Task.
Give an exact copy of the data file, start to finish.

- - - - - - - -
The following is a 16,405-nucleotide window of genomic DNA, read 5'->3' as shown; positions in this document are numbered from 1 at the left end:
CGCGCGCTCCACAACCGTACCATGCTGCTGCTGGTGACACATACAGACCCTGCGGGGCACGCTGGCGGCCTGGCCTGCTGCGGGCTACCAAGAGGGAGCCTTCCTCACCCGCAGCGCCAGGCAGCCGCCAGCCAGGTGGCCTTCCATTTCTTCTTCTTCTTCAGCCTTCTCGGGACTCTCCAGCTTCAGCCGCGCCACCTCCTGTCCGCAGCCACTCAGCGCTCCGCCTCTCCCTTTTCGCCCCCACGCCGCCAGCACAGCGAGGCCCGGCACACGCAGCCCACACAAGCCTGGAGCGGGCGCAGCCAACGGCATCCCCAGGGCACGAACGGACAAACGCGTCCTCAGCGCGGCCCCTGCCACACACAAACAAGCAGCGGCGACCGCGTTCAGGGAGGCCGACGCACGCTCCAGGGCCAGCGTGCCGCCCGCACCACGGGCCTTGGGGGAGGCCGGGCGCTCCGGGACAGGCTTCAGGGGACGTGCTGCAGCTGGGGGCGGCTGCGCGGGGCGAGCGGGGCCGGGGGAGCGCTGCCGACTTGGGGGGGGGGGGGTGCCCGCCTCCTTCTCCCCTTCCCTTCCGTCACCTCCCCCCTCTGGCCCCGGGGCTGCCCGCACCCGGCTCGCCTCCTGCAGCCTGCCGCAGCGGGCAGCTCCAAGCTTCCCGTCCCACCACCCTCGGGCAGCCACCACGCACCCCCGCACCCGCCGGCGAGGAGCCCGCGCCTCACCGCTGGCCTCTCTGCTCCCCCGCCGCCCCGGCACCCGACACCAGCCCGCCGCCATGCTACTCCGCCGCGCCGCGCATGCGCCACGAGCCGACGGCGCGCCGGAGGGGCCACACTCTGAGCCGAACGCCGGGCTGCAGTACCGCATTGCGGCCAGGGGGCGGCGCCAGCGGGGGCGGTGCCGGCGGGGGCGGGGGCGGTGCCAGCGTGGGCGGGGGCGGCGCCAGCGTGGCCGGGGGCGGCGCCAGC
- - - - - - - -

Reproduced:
The following is a 16,405-nucleotide window of genomic DNA, read 5'->3' as shown; positions in this document are numbered from 1 at the left end:
CGCGCGCTCCACAACCGTACCATGCTGCTGCTGGTGACACATACAGACCCTGCGGGGCACGCTGGCGGCCTGGCCTGCTGCGGGCTACCAAGAGGGAGCCTTCCTCACCCGCAGCGCCAGGCAGCCGCCAGCCAGGTGGCCTTCCATTTCTTCTTCTTCTTCAGCCTTCTCGGGACTCTCCAGCTTCAGCCGCGCCACCTCCTGTCCGCAGCCACTCAGCGCTCCGCCTCTCCCTTTTCGCCCCCACGCCGCCAGCACAGCGAGGCCCGGCACACGCAGCCCACACAAGCCTGGAGCGGGCGCAGCCAACGGCATCCCCAGGGCACGAACGGACAAACGCGTCCTCAGCGCGGCCCCTGCCACACACAAACAAGCAGCGGCGACCGCGTTCAGGGAGGCCGACGCACGCTCCAGGGCCAGCGTGCCGCCCGCACCACGGGCCTTGGGGGAGGCCGGGCGCTCCGGGACAGGCTTCAGGGGACGTGCTGCAGCTGGGGGCGGCTGCGCGGGGCGAGCGGGGCCGGGGGAGCGCTGCCGACTTGGGGGGGGGGGGGTGCCCGCCTCCTTCTCCCCTTCCCTTCCGTCACCTCCCCCCTCTGGCCCCGGGGCTGCCCGCACCCGGCTCGCCTCCTGCAGCCTGCCGCAGCGGGCAGCTCCAAGCTTCCCGTCCCACCACCCTCGGGCAGCCACCACGCACCCCCGCACCCGCCGGCGAGGAGCCCGCGCCTCACCGCTGGCCTCTCTGCTCCCCCGCCGCCCCGGCACCCGACACCAGCCCGCCGCCATGCTACTCCGCCGCGCCGCGCATGCGCCACGAGCCGACGGCGCGCCGGAGGGGCCACACTCTGAGCCGAACGCCGGGCTGCAGTACCGCATTGCGGCCAGGGGGCGGCGCCAGCGGGGGCGGTGCCGGCGGGGGCGGGGGCGGTGCCAGCGTGGGCGGGGGCGGCGCCAGCGTGGCCGGGGGCGGCGCCAGC